My rating: 4 of 5 stars
Purchased at The Book Warehouse, when I thought it was going out of business (but then it didn’t).
I think Vij’s is probably the most-talked-about Vancouver restaurant. So basically I bought this because of their reputation and because I love Indian food. nomnomnom.
Vikram Vij and Meeru Dhalwala are the husband-and-wife owners of Vij’s. The preface (written by Vij) and the introduction to the recipes (by Dhalwala) shares the background of the restaurant and their relationship.
The book is a nice large format, with lots of colorful photographs. The large macros of the food are mouthwatering and the smaller photos interspersed throughout give a good feel for the restaurant. The first section discusses ingredients (I always appreciate when cookbook authors do this), followed by “basics” such as garam masala, ghee, masala, paneer. I happen to have some black cardamom, which is a key ingredient in their garam masala (p. 26) so guess what I’m going to be making?
The recipe section starts off with appetizers. There’s a mix of vegetarian and meat dishes. The mains are divided into meat (beef, lamb, goat, pork), poultry, fish and seafood, and vegetables (these are vegetarian mains, not side dishes). I want to try the original chicken curry (p. 92) — with homemade garam masala, of course.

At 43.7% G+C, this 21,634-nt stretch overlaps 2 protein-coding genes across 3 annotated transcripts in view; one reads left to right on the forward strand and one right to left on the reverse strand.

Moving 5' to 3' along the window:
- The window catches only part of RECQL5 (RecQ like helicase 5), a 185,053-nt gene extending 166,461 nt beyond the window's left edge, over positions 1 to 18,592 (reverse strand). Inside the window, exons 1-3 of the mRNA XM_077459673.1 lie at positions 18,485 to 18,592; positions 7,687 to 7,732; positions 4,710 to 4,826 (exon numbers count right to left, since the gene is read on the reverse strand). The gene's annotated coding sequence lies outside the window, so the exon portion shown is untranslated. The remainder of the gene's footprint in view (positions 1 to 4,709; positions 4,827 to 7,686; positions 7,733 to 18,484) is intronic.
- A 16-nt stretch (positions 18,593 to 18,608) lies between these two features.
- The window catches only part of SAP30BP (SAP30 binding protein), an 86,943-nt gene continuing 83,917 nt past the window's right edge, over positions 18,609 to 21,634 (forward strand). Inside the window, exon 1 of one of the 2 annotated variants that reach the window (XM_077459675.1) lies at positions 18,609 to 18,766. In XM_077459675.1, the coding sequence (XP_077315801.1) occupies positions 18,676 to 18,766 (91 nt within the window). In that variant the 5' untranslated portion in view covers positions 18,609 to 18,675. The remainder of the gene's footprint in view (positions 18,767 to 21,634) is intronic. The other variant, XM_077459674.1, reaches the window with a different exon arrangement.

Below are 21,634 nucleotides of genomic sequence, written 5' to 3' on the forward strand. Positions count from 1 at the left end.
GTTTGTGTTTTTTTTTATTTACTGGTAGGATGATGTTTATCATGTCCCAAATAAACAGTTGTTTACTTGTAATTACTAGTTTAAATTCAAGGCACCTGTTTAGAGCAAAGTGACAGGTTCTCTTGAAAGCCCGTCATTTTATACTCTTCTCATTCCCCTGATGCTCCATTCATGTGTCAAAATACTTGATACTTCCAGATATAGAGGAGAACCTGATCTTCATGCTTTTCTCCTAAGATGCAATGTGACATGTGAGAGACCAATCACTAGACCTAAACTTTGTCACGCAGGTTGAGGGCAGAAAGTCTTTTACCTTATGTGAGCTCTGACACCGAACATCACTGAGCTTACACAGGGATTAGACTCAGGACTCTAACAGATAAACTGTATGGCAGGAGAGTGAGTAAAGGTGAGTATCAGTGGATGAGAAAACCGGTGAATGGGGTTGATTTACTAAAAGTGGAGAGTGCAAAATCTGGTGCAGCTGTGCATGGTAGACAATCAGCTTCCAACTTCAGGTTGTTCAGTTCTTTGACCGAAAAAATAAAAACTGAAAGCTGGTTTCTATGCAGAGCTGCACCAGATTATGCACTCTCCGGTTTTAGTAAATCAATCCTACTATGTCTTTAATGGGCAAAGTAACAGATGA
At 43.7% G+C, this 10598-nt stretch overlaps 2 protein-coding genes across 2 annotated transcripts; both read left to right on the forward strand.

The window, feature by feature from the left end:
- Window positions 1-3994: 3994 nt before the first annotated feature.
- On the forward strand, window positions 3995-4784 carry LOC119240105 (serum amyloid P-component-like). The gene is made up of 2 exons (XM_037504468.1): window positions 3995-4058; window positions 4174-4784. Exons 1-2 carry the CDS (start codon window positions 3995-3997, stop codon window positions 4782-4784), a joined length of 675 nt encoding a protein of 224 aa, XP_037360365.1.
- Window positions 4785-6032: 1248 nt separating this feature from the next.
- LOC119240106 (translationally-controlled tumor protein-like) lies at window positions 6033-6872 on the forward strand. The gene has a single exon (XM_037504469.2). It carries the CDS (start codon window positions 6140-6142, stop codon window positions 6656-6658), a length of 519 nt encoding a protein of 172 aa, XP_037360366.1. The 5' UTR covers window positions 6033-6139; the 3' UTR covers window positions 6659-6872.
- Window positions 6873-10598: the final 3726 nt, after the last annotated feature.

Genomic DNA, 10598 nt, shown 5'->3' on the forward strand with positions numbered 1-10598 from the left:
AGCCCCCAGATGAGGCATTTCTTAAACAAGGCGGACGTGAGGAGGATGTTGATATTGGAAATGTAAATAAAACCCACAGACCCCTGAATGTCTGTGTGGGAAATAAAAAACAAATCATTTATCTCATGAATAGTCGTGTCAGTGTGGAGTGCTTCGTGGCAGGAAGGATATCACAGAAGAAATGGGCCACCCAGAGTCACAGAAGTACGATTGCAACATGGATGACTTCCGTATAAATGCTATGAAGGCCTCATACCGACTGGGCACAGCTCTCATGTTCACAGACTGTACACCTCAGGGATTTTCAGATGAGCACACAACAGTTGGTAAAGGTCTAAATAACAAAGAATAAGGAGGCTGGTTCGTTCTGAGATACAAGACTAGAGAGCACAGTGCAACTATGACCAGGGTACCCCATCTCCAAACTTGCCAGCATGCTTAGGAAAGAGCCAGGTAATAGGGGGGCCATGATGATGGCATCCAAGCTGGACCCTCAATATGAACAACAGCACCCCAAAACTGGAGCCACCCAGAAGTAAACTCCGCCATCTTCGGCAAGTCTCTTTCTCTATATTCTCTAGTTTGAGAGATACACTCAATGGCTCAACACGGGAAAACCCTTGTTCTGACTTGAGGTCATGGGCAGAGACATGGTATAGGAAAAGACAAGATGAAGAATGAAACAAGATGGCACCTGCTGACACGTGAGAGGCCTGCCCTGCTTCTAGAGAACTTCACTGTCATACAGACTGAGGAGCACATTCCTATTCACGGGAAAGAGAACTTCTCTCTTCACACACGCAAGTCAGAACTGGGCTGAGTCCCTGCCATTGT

There’s plenty of eggplant (the Warm Eggplant, Onion and Tomato Salad appetizer on p. 43; Eggplant, Tomato and Green Onion Curry on p. 131 — definitely will be making this; Oven-roasted Eggplant and Butternut Squash Curry on p. 136 and more!) to keep eggplant lovers like me happy.
After the mains, there’s a section of sides (including cucumber raita, various chutneys, potatoes, rice, chapattis) and finally desserts and drinks, including the all-important chai recipe. I’m addicted to chai.
The introductions to each section and the recipe head notes are well-written and informative. Don’t be intimidated by the length of the ingredients lists—it’s mostly spices. With respect to the actual food elements, there are few obscure ingredients; it’s mostly basics like chicken, tomatoes, onions, yogurt. Overall, the recipes are inspiring and don’t look difficult to make.
One possible lie: They claim that even people who don’t like Brussels sprouts like theirs. I don’t know about that… 😉
One drawback: it’s a paperback, so if you’re referring to it while cooking, you’ll need to put something heavy on top so it won’t flip closed.